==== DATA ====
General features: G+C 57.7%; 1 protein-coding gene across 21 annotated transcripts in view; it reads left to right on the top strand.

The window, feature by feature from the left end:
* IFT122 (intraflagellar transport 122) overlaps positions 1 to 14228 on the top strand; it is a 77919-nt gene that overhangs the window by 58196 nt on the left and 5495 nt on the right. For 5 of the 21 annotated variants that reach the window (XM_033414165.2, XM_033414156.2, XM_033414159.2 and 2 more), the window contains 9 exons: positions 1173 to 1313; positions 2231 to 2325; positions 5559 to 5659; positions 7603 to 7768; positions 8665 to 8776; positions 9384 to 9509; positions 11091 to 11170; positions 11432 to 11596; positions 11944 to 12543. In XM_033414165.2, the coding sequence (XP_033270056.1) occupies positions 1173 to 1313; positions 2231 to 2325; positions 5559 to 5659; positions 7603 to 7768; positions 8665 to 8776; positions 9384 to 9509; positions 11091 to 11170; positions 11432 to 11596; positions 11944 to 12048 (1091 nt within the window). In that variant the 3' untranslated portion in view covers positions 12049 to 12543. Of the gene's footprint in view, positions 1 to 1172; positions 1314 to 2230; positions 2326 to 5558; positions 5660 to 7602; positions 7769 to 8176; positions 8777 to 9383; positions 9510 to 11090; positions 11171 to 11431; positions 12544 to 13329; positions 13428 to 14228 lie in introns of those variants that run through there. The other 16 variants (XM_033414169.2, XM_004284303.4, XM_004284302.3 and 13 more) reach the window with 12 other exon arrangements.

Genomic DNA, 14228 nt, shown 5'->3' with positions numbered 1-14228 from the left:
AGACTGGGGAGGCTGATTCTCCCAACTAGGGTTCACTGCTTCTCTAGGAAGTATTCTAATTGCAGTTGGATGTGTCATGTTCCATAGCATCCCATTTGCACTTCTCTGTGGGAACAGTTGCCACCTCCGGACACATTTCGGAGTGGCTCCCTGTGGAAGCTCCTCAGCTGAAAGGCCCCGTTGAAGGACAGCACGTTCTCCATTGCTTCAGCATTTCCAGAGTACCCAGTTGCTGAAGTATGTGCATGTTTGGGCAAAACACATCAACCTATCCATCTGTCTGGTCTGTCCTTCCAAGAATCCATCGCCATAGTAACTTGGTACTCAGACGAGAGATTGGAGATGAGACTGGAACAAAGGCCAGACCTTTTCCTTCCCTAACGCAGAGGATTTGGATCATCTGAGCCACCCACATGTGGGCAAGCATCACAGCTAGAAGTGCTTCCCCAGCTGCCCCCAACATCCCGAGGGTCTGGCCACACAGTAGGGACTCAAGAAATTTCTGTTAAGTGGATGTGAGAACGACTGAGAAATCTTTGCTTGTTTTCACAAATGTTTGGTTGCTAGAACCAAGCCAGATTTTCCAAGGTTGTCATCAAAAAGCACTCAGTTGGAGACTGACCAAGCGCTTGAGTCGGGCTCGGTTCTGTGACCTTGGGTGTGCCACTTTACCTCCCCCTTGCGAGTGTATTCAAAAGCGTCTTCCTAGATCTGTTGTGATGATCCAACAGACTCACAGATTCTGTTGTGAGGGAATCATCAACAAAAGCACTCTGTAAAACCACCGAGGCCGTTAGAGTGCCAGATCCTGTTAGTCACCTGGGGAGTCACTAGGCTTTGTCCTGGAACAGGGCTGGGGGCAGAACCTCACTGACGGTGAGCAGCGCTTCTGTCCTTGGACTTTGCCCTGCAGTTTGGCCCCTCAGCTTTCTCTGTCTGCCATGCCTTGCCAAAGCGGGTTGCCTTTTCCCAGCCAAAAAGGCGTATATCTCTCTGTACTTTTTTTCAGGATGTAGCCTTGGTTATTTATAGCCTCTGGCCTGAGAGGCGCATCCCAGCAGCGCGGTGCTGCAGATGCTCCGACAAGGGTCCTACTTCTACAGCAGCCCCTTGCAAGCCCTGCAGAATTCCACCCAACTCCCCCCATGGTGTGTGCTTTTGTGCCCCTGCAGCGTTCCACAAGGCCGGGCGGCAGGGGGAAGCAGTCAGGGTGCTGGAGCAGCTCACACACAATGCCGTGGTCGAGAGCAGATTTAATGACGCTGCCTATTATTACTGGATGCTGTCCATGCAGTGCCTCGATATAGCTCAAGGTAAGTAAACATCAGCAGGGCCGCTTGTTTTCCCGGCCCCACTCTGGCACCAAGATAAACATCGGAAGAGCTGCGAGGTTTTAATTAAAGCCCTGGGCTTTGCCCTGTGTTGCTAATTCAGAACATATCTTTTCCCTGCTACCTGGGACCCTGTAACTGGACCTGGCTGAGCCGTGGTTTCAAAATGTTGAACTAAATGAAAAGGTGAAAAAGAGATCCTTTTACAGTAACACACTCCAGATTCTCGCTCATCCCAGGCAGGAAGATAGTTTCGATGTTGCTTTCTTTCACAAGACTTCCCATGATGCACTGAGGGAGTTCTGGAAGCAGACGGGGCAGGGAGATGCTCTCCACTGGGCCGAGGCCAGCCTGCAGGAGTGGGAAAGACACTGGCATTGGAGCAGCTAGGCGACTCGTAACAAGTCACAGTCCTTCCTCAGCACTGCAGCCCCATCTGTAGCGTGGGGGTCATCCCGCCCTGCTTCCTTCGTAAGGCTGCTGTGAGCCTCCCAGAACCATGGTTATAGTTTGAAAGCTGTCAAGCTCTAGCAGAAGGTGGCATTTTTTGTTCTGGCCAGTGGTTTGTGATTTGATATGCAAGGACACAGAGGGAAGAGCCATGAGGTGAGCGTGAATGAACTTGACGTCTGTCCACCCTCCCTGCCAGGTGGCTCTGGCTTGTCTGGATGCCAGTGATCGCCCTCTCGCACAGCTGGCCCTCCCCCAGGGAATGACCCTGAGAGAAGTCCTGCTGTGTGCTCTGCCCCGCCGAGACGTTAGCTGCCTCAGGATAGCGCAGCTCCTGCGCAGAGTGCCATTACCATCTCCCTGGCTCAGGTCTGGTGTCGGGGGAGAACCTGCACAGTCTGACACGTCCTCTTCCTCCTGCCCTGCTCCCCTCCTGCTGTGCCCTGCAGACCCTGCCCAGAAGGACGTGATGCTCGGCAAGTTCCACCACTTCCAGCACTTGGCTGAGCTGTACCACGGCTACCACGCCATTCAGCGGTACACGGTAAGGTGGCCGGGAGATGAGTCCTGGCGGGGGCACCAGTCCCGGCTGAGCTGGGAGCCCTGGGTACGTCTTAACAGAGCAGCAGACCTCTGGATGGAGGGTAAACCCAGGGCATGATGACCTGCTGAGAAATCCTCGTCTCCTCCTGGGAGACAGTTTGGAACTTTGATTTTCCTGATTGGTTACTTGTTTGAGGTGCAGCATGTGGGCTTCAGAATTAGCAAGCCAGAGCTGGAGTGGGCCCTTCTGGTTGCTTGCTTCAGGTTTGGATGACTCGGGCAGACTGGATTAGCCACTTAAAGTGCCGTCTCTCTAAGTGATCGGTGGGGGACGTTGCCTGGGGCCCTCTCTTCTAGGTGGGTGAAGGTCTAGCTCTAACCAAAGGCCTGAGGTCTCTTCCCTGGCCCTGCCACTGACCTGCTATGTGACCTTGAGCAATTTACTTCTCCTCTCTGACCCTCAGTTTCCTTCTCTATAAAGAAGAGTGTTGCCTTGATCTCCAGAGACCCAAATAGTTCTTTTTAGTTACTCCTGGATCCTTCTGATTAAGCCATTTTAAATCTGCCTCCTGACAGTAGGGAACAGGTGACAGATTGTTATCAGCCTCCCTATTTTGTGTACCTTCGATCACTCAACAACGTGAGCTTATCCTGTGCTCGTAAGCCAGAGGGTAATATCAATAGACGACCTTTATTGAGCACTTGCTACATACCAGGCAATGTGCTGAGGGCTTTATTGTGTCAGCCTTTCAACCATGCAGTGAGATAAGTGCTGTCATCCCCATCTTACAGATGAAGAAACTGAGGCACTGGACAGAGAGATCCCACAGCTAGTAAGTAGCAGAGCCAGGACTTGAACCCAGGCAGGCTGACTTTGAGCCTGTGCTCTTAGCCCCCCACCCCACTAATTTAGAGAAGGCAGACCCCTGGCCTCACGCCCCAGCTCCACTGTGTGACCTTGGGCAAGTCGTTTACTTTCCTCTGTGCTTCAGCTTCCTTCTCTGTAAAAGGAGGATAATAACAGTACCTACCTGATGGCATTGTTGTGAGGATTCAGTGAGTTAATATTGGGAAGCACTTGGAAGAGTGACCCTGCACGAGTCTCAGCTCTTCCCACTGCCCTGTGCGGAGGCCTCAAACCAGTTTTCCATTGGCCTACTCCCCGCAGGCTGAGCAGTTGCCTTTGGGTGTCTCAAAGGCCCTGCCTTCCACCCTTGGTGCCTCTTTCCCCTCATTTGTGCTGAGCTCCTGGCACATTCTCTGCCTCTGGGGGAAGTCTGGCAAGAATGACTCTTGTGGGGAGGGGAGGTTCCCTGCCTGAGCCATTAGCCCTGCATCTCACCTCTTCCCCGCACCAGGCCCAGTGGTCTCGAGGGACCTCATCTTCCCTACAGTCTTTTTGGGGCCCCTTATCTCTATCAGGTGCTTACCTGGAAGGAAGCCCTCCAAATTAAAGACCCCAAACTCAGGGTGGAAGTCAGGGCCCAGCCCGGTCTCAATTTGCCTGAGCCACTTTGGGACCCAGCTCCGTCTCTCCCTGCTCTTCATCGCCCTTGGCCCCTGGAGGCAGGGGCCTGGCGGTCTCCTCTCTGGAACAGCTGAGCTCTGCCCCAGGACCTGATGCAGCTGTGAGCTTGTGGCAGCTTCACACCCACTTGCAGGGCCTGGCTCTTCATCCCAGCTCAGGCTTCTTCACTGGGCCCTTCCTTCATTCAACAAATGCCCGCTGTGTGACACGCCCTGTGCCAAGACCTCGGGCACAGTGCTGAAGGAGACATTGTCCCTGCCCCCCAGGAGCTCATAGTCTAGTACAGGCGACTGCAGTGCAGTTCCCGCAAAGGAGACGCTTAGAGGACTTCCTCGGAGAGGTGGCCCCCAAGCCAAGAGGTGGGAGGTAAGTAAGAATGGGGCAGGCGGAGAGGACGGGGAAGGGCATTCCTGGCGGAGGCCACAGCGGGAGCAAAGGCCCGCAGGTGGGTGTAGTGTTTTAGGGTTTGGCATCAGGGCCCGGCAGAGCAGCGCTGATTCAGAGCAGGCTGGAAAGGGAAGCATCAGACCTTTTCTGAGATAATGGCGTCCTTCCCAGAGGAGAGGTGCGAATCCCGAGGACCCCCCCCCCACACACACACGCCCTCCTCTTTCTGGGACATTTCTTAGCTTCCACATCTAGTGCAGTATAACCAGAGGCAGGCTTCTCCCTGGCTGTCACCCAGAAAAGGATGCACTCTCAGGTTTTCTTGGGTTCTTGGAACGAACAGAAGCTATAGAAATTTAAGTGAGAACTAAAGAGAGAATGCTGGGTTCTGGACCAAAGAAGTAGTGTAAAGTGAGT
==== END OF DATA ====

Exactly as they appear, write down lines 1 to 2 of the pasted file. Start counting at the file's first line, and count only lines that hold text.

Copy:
General features: G+C 57.7%; 1 protein-coding gene across 21 annotated transcripts in view; it reads left to right on the top strand.

The window, feature by feature from the left end: